An effective approach to modeling cross-functional interaction between roles and responsibility is through the design of a Responsibility Assignment Matrix. Rows in the matrix (see chart 3) represent individual responsibilities, while specific columns represent a single role. Completion of the matrix requires assignment of one of four values to a corresponding role and responsibility:
- Responsible—The role that actually accomplishes or executes a task.
- Accountable—The role ultimately answerable for success or failure (R reports to A).
- Consulted—Subject matter and technical experts brought in as needed.
- Informed—People and departments who are kept apprised of findings, results and policies.
Dedicated resource allocation for participation within those entities and roles is a must. Improving the chances of success means governance responsibilities cannot simply be “added to the plate” of an existing job function. Rather, work processes must be adapted to incorporate and allow time for managerial responsibility.
Policies and standards
The steering committee and advisory council characteristically hold responsibility for development of policies and standards that align with overall purpose, including definition of rules and articulation of appropriate use for the SharePoint solution. Policies, which are often motivated by regulatory or organizational requirements, are intended to ensure quality of information and experience through consistent application of procedures and common standards.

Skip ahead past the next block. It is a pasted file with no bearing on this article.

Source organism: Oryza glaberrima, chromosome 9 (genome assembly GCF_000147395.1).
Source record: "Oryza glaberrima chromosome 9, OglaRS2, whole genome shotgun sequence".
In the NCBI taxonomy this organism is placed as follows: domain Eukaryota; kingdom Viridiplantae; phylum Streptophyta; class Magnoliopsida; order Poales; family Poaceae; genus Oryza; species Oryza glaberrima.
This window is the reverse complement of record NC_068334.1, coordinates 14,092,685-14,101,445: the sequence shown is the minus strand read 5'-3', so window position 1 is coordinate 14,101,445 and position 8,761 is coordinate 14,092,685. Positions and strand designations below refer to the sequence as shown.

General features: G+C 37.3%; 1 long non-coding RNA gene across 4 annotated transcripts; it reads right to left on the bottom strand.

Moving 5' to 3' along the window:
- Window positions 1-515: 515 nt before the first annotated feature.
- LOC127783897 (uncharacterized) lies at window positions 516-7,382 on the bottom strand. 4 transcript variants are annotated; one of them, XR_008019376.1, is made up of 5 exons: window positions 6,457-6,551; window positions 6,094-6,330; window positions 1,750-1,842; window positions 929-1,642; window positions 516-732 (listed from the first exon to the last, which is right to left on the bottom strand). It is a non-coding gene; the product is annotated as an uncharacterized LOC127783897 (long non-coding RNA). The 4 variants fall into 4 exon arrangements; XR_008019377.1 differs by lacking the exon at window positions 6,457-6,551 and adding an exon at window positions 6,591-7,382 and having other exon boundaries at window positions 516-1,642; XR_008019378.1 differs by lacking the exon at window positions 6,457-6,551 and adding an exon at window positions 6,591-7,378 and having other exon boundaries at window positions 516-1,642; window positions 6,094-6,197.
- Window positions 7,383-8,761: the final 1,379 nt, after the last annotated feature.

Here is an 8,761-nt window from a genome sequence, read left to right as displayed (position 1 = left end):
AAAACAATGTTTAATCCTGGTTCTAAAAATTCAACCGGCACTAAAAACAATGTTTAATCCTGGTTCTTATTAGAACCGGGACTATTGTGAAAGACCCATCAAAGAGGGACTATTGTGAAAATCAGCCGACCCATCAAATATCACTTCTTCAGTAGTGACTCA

Ensuring alignment with business needs requires identification of the entities and roles responsible for policy definition, as well as how and when changes take place. Essential is a clear outline of decision-making authority and also escalation procedures for addressing policy violations and resolving conflicts. A standard approach for addressing definition and development of those rules is to:
- Develop the policy.
- Define procedures and standards.
- Create review and compliance mechanisms.
- Develop enforcement processes.
- Identify metrics.
- Review feedback.
- Prioritize enhancements.
Typical areas for policy development include site structure, branding and design, taxonomy and content management, including content types and metadata, search integration, user experience, security and permissions. Because system users are expected to comply without deviation, failure to do so must result in non-compliance and enforcement. Users, however, cannot be expected to seek out an understanding of the rules on their own. Rather, they need to be published, transparent and made available for easy consumption through regular communication strategies and activities.
Socialization and training
This leads to a final key area requiring attention that involves ensuring user awareness. In designing for governance, also consider how users will consume and become familiar with processes and, the more distributed the model, the greater the need for familiarity with management structure, policies, procedures, standards and guidelines. Documentation should not be hidden or not at all available, but rather centrally published in ways that are easy to find and understand.